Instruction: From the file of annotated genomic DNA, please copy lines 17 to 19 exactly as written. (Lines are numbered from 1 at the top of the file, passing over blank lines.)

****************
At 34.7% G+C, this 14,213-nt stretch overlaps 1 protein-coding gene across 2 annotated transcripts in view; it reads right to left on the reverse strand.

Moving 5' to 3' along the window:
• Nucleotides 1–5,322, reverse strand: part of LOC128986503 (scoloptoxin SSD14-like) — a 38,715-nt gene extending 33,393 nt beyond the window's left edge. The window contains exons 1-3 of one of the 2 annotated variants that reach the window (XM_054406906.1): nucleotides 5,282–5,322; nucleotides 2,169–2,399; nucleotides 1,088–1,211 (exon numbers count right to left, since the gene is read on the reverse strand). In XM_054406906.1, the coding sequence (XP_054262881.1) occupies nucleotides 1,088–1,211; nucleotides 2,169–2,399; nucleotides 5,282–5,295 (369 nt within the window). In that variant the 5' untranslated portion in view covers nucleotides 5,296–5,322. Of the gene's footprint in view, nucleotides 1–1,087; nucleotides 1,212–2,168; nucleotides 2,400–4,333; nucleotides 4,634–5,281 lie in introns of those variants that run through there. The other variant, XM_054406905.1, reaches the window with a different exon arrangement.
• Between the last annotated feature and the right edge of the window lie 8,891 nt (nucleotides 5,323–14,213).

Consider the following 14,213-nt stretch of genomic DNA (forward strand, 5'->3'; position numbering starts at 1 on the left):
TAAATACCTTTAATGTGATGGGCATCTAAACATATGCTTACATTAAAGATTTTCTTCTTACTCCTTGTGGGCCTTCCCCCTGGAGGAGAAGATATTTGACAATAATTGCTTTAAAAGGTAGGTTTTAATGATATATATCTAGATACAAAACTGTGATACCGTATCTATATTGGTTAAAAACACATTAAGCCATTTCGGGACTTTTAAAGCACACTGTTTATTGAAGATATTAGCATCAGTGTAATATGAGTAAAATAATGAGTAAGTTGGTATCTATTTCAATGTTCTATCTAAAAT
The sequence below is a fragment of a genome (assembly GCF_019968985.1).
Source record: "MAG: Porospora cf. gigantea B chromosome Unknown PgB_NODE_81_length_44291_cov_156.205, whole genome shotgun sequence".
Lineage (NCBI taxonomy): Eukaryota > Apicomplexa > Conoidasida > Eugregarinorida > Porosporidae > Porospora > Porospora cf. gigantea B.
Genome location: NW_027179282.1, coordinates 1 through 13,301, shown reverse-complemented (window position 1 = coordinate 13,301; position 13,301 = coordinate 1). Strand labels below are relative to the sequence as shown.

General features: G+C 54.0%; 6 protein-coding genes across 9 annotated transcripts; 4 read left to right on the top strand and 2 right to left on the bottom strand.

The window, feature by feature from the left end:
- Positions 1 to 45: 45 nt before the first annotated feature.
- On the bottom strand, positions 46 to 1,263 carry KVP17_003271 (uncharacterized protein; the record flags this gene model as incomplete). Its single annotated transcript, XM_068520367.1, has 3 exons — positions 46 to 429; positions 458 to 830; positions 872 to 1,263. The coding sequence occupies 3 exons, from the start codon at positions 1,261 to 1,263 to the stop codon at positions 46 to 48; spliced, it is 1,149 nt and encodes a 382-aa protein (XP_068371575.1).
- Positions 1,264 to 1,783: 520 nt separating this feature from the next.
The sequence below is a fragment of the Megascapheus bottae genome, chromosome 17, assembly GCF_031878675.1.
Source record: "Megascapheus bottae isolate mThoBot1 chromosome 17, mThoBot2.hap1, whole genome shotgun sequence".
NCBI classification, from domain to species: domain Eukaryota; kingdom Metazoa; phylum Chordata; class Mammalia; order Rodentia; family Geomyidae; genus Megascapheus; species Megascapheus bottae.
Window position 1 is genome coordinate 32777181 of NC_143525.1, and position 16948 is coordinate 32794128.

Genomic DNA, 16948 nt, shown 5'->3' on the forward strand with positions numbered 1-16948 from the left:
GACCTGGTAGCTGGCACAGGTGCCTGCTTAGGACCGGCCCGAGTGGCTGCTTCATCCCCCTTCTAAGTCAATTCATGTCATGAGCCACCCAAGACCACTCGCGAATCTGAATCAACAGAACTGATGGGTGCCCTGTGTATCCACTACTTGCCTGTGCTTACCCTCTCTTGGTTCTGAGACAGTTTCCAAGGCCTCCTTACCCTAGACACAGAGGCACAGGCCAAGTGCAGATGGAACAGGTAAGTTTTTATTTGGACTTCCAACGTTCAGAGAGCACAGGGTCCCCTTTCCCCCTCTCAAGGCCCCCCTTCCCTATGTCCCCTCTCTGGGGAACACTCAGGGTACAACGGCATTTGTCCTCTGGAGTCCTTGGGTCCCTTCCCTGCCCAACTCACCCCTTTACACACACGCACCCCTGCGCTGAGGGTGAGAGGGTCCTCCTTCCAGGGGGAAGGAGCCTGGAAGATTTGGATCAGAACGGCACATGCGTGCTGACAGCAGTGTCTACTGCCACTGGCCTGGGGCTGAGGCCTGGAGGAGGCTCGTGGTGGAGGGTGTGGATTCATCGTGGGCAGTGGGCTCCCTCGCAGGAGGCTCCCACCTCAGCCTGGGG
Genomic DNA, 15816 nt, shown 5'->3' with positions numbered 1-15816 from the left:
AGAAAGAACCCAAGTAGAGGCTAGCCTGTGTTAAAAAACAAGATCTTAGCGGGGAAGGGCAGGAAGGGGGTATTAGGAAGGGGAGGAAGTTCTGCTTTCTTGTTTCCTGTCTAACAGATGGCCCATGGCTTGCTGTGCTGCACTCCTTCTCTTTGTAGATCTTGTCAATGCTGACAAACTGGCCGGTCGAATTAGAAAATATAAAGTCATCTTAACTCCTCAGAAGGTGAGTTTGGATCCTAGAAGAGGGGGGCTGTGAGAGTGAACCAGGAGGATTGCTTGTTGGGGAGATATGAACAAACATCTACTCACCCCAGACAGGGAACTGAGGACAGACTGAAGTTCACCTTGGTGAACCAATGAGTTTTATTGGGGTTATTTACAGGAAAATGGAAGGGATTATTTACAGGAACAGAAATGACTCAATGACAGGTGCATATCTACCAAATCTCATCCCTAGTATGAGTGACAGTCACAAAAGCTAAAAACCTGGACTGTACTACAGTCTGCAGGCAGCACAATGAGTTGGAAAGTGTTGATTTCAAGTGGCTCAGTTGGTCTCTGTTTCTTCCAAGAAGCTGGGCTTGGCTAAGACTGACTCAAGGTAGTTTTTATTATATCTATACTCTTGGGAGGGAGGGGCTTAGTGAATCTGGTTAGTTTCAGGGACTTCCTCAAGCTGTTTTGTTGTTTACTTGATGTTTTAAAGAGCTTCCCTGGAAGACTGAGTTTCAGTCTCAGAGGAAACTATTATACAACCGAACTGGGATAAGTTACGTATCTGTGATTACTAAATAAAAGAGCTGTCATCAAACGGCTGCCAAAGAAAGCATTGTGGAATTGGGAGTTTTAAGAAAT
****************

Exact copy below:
Source record: "Megascapheus bottae isolate mThoBot1 chromosome 17, mThoBot2.hap1, whole genome shotgun sequence".
NCBI classification, from domain to species: domain Eukaryota; kingdom Metazoa; phylum Chordata; class Mammalia; order Rodentia; family Geomyidae; genus Megascapheus; species Megascapheus bottae.
Window position 1 is genome coordinate 32777181 of NC_143525.1, and position 16948 is coordinate 32794128.